I am going to sound like such a nerd, but honestly everything that I’m learning is the best part (my friends too! I love you guys!). I don’t have an exercise science background and I haven’t seen so much of this stuff before, even in my shadowing experiences. I learn so many new and mind-blowing things each day and then getting to apply those on exams and in the clinic is a lot of fun. Every day I feel more and more confident that I am in the right field, even though it wasn’t the field I started off pursuing.

    1. What is the worst part?

    That my family isn’t nearby. I get homesick often- I FaceTime my family every day- and because they are a solid 11-hour drive away, I don’t see them often. I do spend all of my breaks with them, but it can be a difficult balance between family time, schoolwork, and life otherwise.

    1. What do you see yourself doing after PT school?

    AHHH I don’t know!! We just chose our 3rd year clinical rotation sites a couple of weeks ago and I still feel like I have no clue where I’m headed. Eventually, I would really like to complete a faculty residency and teach, but I’m not sure what I want to do before that. I’ll have to get back to you on that one.

    1. What is it like going to both schools or arguably the biggest rivals in all of college sports?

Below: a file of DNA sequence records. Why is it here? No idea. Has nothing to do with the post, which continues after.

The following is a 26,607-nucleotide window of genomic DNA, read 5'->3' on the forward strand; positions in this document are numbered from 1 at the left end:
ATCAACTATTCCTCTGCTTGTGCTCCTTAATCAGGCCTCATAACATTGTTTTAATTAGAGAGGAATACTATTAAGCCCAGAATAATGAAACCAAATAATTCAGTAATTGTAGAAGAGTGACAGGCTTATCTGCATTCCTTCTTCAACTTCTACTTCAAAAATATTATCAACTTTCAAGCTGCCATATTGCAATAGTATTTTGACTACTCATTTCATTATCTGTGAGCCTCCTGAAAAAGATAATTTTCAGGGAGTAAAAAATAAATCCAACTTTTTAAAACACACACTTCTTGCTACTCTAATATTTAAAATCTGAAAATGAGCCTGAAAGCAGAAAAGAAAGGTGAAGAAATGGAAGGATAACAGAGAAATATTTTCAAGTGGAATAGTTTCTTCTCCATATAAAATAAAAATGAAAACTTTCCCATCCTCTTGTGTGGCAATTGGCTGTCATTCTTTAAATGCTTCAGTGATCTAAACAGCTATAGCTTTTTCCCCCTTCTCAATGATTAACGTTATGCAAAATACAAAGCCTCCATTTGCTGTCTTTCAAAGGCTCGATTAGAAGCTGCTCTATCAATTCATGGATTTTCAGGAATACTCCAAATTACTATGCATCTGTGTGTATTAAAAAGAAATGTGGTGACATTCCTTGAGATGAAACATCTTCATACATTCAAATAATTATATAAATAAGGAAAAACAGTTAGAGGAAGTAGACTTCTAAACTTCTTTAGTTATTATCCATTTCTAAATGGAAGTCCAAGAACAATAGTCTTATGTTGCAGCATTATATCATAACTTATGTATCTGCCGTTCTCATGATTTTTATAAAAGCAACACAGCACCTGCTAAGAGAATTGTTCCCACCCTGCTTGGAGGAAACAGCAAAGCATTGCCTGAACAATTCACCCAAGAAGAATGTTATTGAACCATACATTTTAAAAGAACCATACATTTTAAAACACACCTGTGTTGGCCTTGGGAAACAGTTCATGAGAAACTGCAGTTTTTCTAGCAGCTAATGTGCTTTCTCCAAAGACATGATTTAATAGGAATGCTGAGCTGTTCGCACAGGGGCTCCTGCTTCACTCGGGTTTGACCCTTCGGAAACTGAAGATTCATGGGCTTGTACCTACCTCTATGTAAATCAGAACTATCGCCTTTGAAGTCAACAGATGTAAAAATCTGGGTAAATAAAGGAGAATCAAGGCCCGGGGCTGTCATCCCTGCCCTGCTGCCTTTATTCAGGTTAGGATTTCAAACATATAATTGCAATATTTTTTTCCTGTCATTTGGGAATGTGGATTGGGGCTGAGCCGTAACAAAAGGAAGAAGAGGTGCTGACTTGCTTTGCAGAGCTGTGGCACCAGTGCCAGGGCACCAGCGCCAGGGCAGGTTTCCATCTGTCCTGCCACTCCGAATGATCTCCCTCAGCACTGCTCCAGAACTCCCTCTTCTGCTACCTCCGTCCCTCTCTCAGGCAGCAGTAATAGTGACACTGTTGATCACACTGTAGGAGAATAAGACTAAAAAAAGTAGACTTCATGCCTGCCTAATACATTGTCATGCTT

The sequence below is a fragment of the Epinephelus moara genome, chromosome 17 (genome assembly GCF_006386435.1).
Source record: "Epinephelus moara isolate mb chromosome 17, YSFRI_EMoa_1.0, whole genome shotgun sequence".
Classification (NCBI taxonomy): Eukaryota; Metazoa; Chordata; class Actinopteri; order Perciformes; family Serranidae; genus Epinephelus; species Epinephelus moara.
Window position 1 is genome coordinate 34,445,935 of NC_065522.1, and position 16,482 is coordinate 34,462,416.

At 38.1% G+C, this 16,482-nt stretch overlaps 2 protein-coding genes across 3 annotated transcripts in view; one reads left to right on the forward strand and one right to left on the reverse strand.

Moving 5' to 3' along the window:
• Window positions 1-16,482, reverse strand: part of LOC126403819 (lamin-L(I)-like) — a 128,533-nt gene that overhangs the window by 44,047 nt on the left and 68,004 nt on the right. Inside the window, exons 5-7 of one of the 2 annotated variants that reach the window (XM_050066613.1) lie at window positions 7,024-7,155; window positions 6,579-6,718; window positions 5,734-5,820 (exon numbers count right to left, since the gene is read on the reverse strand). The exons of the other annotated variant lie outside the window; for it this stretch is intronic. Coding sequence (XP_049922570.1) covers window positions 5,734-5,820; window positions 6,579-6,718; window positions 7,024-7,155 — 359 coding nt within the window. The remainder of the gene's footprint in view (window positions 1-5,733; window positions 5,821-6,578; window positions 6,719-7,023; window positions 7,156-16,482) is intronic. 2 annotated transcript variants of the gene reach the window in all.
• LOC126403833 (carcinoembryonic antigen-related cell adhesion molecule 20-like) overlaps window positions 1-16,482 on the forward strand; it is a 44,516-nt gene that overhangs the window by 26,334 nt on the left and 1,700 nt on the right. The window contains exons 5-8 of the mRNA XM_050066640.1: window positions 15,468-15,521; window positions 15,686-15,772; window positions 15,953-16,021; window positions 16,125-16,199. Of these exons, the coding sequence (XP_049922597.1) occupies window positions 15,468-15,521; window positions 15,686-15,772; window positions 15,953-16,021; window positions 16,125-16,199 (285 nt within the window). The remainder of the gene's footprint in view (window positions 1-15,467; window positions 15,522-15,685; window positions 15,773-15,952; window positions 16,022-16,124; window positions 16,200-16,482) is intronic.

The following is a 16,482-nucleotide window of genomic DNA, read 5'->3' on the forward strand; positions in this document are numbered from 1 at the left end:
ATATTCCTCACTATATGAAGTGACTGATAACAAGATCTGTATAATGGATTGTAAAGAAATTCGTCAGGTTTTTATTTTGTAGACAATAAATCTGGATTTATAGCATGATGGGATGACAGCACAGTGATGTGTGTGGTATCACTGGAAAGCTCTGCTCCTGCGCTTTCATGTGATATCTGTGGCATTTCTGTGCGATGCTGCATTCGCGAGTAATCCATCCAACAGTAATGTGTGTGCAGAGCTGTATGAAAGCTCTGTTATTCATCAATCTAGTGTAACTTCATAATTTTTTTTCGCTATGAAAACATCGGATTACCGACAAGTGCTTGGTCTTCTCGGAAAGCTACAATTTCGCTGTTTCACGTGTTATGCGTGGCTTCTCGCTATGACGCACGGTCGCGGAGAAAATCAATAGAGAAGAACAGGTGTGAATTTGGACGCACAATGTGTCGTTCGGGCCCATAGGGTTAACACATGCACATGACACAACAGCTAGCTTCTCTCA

I’d argue that it’s the biggest rivalry in ALL of sports 😉 It’s amazing. I feel so blessed to have gotten to attend two college basketball powerhouses. Anyone who knows me knows how much I love college basketball- maybe a little too much for my own good sometimes- and I can now say that I have experienced a UNC/Duke game in both stadiums. UNC was my dream school growing up, and then while I was at UNC, I thought about what a unique experience it would be to attend the same game over again…just in a much different atmosphere (i.e. at Duke).

    Interestingly, I also attended North Carolina State University; I went to NCSU for my Master’s, so I hit all 3 major Triangle schools. One of my best friends did the same and calls it our “Triangle hat trick.” It has been a very cool experience, I wouldn’t trade it for the world. I won’t say here who I cheer for these days on game day, but a quick peek at my social media should give it away.

    10 . Do you have any advice for other aspiring PT’s or PT students?

    PT has no one gender, race, body type, or personality requirement. If you want to be a PT, you can be a PT. I say that because I spent much of my first semester telling myself that because I didn’t “look” like the others in my class and because I don’t “look” like most PTs, I had no business pursuing the field. I realize now that those are feelings of imposterism due to being the only hijab-wearing woman in my program and those things are separate from my ability to be an excellent therapist. My professors and classmates have been very supportive, and that definitely helps.

 

Dr. Jasmine Marcus, PT, DPT is a physical therapist and writer. She graduated from Columbia University’s program in physical therapy and received her undergraduate degree in psychology from Cornell University. She has been quoted as a physical therapist in several national publications, served as a contributor to many physical therapy websites, and also edits PT application essays. Follow her on Facebook/Twitter/Instagram @JMarcusDPT, and check out her website.